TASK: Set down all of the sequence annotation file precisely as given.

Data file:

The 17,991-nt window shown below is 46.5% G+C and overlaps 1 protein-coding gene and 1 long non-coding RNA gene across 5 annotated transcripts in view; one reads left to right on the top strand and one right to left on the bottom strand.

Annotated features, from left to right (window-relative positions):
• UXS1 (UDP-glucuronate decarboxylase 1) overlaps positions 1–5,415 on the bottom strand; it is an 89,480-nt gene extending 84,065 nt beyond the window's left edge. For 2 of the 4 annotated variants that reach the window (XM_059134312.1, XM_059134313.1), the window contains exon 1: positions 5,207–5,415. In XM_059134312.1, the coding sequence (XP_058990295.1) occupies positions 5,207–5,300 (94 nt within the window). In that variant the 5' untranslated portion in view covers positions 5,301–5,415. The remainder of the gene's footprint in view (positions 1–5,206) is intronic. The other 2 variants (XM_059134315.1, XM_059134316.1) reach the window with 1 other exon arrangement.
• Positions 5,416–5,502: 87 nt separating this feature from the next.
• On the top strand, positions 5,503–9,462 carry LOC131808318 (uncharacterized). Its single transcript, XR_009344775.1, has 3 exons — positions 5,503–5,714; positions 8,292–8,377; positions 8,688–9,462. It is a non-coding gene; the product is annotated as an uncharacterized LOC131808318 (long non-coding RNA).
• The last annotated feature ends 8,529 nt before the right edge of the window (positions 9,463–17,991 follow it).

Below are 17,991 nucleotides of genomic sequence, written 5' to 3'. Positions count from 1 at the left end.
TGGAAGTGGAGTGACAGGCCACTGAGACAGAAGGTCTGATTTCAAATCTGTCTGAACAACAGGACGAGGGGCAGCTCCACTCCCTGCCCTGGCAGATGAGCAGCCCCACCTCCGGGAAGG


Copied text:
The 17,991-nt window shown below is 46.5% G+C and overlaps 1 protein-coding gene and 1 long non-coding RNA gene across 5 annotated transcripts in view; one reads left to right on the top strand and one right to left on the bottom strand.

Annotated features, from left to right (window-relative positions):
• UXS1 (UDP-glucuronate decarboxylase 1) overlaps positions 1–5,415 on the bottom strand; it is an 89,480-nt gene extending 84,065 nt beyond the window's left edge. For 2 of the 4 annotated variants that reach the window (XM_059134312.1, XM_059134313.1), the window contains exon 1: positions 5,207–5,415. In XM_059134312.1, the coding sequence (XP_058990295.1) occupies positions 5,207–5,300 (94 nt within the window). In that variant the 5' untranslated portion in view covers positions 5,301–5,415. The remainder of the gene's footprint in view (positions 1–5,206) is intronic. The other 2 variants (XM_059134315.1, XM_059134316.1) reach the window with 1 other exon arrangement.
• Positions 5,416–5,502: 87 nt separating this feature from the next.
• On the top strand, positions 5,503–9,462 carry LOC131808318 (uncharacterized). Its single transcript, XR_009344775.1, has 3 exons — positions 5,503–5,714; positions 8,292–8,377; positions 8,688–9,462. It is a non-coding gene; the product is annotated as an uncharacterized LOC131808318 (long non-coding RNA).
• The last annotated feature ends 8,529 nt before the right edge of the window (positions 9,463–17,991 follow it).

Below are 17,991 nucleotides of genomic sequence, written 5' to 3'. Positions count from 1 at the left end.
TGGAAGTGGAGTGACAGGCCACTGAGACAGAAGGTCTGATTTCAAATCTGTCTGAACAACAGGACGAGGGGCAGCTCCACTCCCTGCCCTGGCAGATGAGCAGCCCCACCTCCGGGAAGG